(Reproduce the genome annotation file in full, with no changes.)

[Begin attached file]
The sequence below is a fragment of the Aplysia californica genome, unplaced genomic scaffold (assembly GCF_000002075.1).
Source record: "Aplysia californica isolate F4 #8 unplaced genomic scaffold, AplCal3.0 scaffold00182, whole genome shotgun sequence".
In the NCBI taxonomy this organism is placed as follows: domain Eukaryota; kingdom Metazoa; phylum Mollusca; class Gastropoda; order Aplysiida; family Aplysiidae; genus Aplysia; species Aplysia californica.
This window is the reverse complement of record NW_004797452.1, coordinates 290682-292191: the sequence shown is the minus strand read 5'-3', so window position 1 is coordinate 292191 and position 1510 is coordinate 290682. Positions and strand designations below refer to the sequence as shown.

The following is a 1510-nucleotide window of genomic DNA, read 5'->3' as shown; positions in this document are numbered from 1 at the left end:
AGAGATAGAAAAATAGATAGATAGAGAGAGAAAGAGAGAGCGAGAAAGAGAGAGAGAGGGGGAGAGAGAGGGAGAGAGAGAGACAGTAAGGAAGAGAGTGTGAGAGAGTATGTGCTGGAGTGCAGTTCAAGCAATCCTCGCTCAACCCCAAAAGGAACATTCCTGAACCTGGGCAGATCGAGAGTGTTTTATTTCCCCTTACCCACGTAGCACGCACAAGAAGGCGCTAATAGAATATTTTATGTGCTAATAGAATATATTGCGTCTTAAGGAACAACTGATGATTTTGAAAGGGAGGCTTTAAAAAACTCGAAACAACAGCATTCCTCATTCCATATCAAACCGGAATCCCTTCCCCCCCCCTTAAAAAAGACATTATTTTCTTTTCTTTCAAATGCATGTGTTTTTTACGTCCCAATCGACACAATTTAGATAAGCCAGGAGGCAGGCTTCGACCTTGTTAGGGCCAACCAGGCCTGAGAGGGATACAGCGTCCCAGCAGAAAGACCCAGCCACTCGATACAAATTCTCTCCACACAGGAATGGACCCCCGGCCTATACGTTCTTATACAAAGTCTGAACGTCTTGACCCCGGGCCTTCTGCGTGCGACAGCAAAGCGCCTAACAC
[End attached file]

The sequence below is a fragment of the Aplysia californica genome, unplaced genomic scaffold (assembly GCF_000002075.1).
Source record: "Aplysia californica isolate F4 #8 unplaced genomic scaffold, AplCal3.0 scaffold00182, whole genome shotgun sequence".
In the NCBI taxonomy this organism is placed as follows: domain Eukaryota; kingdom Metazoa; phylum Mollusca; class Gastropoda; order Aplysiida; family Aplysiidae; genus Aplysia; species Aplysia californica.
This window is the reverse complement of record NW_004797452.1, coordinates 290682-292191: the sequence shown is the minus strand read 5'-3', so window position 1 is coordinate 292191 and position 1510 is coordinate 290682. Positions and strand designations below refer to the sequence as shown.

The following is a 1510-nucleotide window of genomic DNA, read 5'->3' as shown; positions in this document are numbered from 1 at the left end:
AGAGATAGAAAAATAGATAGATAGAGAGAGAAAGAGAGAGCGAGAAAGAGAGAGAGAGGGGGAGAGAGAGGGAGAGAGAGAGACAGTAAGGAAGAGAGTGTGAGAGAGTATGTGCTGGAGTGCAGTTCAAGCAATCCTCGCTCAACCCCAAAAGGAACATTCCTGAACCTGGGCAGATCGAGAGTGTTTTATTTCCCCTTACCCACGTAGCACGCACAAGAAGGCGCTAATAGAATATTTTATGTGCTAATAGAATATATTGCGTCTTAAGGAACAACTGATGATTTTGAAAGGGAGGCTTTAAAAAACTCGAAACAACAGCATTCCTCATTCCATATCAAACCGGAATCCCTTCCCCCCCCCTTAAAAAAGACATTATTTTCTTTTCTTTCAAATGCATGTGTTTTTTACGTCCCAATCGACACAATTTAGATAAGCCAGGAGGCAGGCTTCGACCTTGTTAGGGCCAACCAGGCCTGAGAGGGATACAGCGTCCCAGCAGAAAGACCCAGCCACTCGATACAAATTCTCTCCACACAGGAATGGACCCCCGGCCTATACGTTCTTATACAAAGTCTGAACGTCTTGACCCCGGGCCTTCTGCGTGCGACAGCAAAGCGCCTAACAC